Entrepreneurs are their own breed of boyfriend.
Dating someone on the precipice of professional life or death is both fantastically enlightening and a huge pain in the ass. As the great and mighty Elon Musk says, "Starting a company is like eating glass and staring into the abyss."
Kind of sexy, no?
There are a few quirks inherent in the entrepreneurial personality you should understand as a mate. Whether he's the founder of a startup, owner of a brick-and-mortar business, or a professional whose found a way to write his own paycheck, here's what you need to know to make it work with one of these crazy kids.
(Note: This is written from my perspective as a woman, but the same is true for men dating lady bosses).
GET YOUR SH** TOGETHER
If you're dating an entrepreneur, you should try to get your sh** together.
The only significant predictor of a company surviving for more than 8 years is the founders level of conscientiousness. Entrepreneurs are planners, strategists, goal-setters, and organizers. They're neurotic about time, space, diets, and co-workers. And for better or worse, they'll probably expect the same from you.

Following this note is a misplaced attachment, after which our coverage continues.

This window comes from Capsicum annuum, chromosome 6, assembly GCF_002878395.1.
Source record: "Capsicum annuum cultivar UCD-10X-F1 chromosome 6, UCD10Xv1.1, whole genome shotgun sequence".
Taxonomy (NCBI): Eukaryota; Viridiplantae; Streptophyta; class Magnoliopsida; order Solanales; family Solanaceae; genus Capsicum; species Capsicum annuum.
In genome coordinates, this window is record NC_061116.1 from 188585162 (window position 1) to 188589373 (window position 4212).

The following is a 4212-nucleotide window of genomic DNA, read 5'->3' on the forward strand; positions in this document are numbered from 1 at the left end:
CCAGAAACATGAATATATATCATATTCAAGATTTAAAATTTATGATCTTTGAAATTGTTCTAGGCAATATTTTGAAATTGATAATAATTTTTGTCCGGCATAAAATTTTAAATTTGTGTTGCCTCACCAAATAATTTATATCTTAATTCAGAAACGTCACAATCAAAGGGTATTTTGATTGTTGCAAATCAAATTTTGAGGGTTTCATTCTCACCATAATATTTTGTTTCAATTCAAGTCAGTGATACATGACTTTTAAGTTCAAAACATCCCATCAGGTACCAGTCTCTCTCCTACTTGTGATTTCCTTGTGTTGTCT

I've been made to feel like an #adultfail for making the bed "halfway," forgetting an ingredient required to cook dinner, feeling too tired to attend our social commitment, or not packing a sundress to meet mom. But this obnoxious conscientiousness wins them points for remembering birthdays, following up on promises, and doling out praise when deserved.
Try not to take the criticism personally. Conscientiousness means his company's trains run on time. But do spruce up the areas of your life patched together with duck-tape before you let him in. You'll thank me later.
JACK OF ALL TRADES